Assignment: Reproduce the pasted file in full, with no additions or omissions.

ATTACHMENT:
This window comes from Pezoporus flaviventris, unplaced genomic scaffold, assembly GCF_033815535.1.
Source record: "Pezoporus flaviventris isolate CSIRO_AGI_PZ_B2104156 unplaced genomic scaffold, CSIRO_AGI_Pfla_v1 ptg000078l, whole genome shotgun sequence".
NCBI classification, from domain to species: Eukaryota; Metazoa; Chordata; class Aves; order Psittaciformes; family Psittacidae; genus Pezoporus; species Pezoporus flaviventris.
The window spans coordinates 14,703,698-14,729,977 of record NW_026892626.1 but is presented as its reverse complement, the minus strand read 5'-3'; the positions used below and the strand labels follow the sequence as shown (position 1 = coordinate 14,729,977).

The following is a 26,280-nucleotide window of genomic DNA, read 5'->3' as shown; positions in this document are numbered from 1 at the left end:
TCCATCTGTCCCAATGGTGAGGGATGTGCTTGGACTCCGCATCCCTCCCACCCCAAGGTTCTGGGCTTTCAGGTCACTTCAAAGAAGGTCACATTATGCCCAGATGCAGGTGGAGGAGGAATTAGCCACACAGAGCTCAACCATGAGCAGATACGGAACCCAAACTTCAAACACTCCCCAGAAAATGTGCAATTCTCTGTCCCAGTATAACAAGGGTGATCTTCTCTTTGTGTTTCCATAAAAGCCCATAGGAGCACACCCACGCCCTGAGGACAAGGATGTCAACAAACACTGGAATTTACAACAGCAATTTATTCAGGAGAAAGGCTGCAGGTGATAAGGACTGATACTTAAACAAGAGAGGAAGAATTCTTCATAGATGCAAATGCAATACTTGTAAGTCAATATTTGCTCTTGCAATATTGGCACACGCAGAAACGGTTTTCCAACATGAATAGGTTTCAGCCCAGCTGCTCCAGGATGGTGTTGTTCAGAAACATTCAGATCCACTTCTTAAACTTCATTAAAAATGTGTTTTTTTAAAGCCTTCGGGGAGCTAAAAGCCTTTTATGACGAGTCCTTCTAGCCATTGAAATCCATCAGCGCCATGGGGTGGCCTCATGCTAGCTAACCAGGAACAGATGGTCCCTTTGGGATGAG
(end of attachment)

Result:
This window comes from Pezoporus flaviventris, unplaced genomic scaffold, assembly GCF_033815535.1.
Source record: "Pezoporus flaviventris isolate CSIRO_AGI_PZ_B2104156 unplaced genomic scaffold, CSIRO_AGI_Pfla_v1 ptg000078l, whole genome shotgun sequence".
NCBI classification, from domain to species: Eukaryota; Metazoa; Chordata; class Aves; order Psittaciformes; family Psittacidae; genus Pezoporus; species Pezoporus flaviventris.
The window spans coordinates 14,703,698-14,729,977 of record NW_026892626.1 but is presented as its reverse complement, the minus strand read 5'-3'; the positions used below and the strand labels follow the sequence as shown (position 1 = coordinate 14,729,977).

The following is a 26,280-nucleotide window of genomic DNA, read 5'->3' as shown; positions in this document are numbered from 1 at the left end:
TCCATCTGTCCCAATGGTGAGGGATGTGCTTGGACTCCGCATCCCTCCCACCCCAAGGTTCTGGGCTTTCAGGTCACTTCAAAGAAGGTCACATTATGCCCAGATGCAGGTGGAGGAGGAATTAGCCACACAGAGCTCAACCATGAGCAGATACGGAACCCAAACTTCAAACACTCCCCAGAAAATGTGCAATTCTCTGTCCCAGTATAACAAGGGTGATCTTCTCTTTGTGTTTCCATAAAAGCCCATAGGAGCACACCCACGCCCTGAGGACAAGGATGTCAACAAACACTGGAATTTACAACAGCAATTTATTCAGGAGAAAGGCTGCAGGTGATAAGGACTGATACTTAAACAAGAGAGGAAGAATTCTTCATAGATGCAAATGCAATACTTGTAAGTCAATATTTGCTCTTGCAATATTGGCACACGCAGAAACGGTTTTCCAACATGAATAGGTTTCAGCCCAGCTGCTCCAGGATGGTGTTGTTCAGAAACATTCAGATCCACTTCTTAAACTTCATTAAAAATGTGTTTTTTTAAAGCCTTCGGGGAGCTAAAAGCCTTTTATGACGAGTCCTTCTAGCCATTGAAATCCATCAGCGCCATGGGGTGGCCTCATGCTAGCTAACCAGGAACAGATGGTCCCTTTGGGATGAG